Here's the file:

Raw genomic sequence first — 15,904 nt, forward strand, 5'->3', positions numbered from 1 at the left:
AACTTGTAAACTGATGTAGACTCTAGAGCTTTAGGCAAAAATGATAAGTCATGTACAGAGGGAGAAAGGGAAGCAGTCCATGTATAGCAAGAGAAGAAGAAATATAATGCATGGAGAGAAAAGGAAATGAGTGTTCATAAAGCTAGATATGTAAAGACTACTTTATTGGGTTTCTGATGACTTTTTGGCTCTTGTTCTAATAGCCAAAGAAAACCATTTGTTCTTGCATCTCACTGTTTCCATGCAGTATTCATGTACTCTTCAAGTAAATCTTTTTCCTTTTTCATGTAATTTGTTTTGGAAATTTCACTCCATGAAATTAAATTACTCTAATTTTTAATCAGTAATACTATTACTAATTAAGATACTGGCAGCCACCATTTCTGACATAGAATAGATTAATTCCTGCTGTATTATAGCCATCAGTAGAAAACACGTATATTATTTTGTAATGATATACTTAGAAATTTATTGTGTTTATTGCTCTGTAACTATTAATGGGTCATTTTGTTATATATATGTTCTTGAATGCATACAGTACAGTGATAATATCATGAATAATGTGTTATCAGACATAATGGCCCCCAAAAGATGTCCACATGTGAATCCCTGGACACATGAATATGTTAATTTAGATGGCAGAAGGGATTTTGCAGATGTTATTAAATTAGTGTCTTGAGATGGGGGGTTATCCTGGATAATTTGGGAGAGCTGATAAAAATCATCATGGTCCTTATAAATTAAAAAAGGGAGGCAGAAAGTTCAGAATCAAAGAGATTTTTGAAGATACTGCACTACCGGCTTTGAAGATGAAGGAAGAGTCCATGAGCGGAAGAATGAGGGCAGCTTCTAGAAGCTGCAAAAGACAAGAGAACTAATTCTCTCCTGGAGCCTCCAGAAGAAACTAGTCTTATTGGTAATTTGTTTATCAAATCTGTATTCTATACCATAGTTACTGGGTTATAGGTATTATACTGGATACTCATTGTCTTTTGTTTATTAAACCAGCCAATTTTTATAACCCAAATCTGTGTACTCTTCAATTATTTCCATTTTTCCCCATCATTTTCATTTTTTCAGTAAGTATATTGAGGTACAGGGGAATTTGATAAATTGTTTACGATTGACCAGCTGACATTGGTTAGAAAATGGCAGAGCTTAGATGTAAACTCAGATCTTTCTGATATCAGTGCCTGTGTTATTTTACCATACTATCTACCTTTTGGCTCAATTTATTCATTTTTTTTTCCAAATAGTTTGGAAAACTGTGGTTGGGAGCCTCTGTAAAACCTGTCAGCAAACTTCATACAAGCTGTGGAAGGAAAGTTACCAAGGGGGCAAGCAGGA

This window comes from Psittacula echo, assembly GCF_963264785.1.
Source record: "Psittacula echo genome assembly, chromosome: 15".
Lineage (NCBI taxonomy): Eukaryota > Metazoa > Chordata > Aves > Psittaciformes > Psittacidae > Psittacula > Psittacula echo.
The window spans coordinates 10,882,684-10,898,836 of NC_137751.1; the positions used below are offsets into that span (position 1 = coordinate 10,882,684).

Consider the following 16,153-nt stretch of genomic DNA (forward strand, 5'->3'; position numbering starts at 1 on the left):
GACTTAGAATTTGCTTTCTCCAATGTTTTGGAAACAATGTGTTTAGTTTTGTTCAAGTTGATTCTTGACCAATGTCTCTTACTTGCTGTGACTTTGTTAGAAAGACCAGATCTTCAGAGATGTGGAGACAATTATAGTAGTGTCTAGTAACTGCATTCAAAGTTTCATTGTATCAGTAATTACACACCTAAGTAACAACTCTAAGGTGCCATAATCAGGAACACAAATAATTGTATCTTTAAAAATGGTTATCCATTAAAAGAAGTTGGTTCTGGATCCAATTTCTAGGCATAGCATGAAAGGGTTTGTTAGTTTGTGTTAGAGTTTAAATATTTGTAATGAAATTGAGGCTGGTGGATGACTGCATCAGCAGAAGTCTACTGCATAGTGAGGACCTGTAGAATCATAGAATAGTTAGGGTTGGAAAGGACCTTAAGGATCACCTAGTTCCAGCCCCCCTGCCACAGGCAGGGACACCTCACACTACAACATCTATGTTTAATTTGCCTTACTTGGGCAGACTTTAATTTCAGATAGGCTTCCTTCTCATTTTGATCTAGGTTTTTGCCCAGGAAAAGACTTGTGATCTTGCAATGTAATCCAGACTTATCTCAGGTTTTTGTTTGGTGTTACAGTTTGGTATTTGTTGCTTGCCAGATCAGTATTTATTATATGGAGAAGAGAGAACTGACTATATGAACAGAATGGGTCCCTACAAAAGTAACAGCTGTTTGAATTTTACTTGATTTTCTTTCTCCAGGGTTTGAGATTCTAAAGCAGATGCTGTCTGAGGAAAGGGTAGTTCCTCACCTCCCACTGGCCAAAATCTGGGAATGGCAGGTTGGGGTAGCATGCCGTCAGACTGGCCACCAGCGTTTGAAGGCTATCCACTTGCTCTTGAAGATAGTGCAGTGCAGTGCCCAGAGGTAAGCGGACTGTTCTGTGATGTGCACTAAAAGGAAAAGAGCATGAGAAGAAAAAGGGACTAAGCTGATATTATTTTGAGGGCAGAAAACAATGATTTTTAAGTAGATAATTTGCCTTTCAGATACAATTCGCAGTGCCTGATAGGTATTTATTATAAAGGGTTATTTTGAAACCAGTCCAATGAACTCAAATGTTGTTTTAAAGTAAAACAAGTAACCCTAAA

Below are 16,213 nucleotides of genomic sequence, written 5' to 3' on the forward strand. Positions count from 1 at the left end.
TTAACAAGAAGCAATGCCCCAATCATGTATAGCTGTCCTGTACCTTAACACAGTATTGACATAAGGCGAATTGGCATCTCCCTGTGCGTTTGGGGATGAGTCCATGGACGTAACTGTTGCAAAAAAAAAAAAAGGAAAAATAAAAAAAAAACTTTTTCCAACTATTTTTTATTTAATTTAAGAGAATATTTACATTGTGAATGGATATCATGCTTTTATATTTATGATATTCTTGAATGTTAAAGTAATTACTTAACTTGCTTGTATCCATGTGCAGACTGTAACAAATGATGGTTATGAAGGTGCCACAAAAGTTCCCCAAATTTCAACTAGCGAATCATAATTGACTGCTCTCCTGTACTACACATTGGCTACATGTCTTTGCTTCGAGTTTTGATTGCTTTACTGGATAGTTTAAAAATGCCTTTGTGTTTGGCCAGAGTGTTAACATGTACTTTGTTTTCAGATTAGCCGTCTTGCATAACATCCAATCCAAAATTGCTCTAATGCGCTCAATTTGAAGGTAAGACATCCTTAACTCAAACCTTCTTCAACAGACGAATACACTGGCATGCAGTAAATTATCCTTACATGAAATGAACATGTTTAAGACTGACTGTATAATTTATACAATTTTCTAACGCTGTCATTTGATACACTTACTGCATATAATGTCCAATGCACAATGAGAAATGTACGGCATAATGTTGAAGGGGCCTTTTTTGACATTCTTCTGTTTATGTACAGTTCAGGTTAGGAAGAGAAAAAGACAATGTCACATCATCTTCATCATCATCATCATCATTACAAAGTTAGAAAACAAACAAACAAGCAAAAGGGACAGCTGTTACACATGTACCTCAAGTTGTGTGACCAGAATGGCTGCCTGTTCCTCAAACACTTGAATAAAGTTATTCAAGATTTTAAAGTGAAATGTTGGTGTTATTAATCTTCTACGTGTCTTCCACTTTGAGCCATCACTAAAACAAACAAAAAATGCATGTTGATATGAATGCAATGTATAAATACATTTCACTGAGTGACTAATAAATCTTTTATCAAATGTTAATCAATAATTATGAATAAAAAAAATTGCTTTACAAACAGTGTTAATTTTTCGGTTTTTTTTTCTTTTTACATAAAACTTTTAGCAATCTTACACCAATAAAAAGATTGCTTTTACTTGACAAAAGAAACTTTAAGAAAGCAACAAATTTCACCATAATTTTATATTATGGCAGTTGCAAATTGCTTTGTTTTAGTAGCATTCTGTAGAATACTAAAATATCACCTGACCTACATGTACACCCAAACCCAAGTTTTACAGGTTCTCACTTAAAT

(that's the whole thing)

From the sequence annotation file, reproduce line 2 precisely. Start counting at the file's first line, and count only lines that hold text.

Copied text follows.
AACTTGTAAACTGATGTAGACTCTAGAGCTTTAGGCAAAAATGATAAGTCATGTACAGAGGGAGAAAGGGAAGCAGTCCATGTATAGCAAGAGAAGAAGAAATATAATGCATGGAGAGAAAAGGAAATGAGTGTTCATAAAGCTAGATATGTAAAGACTACTTTATTGGGTTTCTGATGACTTTTTGGCTCTTGTTCTAATAGCCAAAGAAAACCATTTGTTCTTGCATCTCACTGTTTCCATGCAGTATTCATGTACTCTTCAAGTAAATCTTTTTCCTTTTTCATGTAATTTGTTTTGGAAATTTCACTCCATGAAATTAAATTACTCTAATTTTTAATCAGTAATACTATTACTAATTAAGATACTGGCAGCCACCATTTCTGACATAGAATAGATTAATTCCTGCTGTATTATAGCCATCAGTAGAAAACACGTATATTATTTTGTAATGATATACTTAGAAATTTATTGTGTTTATTGCTCTGTAACTATTAATGGGTCATTTTGTTATATATATGTTCTTGAATGCATACAGTACAGTGATAATATCATGAATAATGTGTTATCAGACATAATGGCCCCCAAAAGATGTCCACATGTGAATCCCTGGACACATGAATATGTTAATTTAGATGGCAGAAGGGATTTTGCAGATGTTATTAAATTAGTGTCTTGAGATGGGGGGTTATCCTGGATAATTTGGGAGAGCTGATAAAAATCATCATGGTCCTTATAAATTAAAAAAGGGAGGCAGAAAGTTCAGAATCAAAGAGATTTTTGAAGATACTGCACTACCGGCTTTGAAGATGAAGGAAGAGTCCATGAGCGGAAGAATGAGGGCAGCTTCTAGAAGCTGCAAAAGACAAGAGAACTAATTCTCTCCTGGAGCCTCCAGAAGAAACTAGTCTTATTGGTAATTTGTTTATCAAATCTGTATTCTATACCATAGTTACTGGGTTATAGGTATTATACTGGATACTCATTGTCTTTTGTTTATTAAACCAGCCAATTTTTATAACCCAAATCTGTGTACTCTTCAATTATTTCCATTTTTCCCCATCATTTTCATTTTTTCAGTAAGTATATTGAGGTACAGGGGAATTTGATAAATTGTTTACGATTGACCAGCTGACATTGGTTAGAAAATGGCAGAGCTTAGATGTAAACTCAGATCTTTCTGATATCAGTGCCTGTGTTATTTTACCATACTATCTACCTTTTGGCTCAATTTATTCATTTTTTTTTCCAAATAGTTTGGAAAACTGTGGTTGGGAGCCTCTGTAAAACCTGTCAGCAAACTTCATACAAGCTGTGGAAGGAAAGTTACCAAGGGGGCAAGCAGGA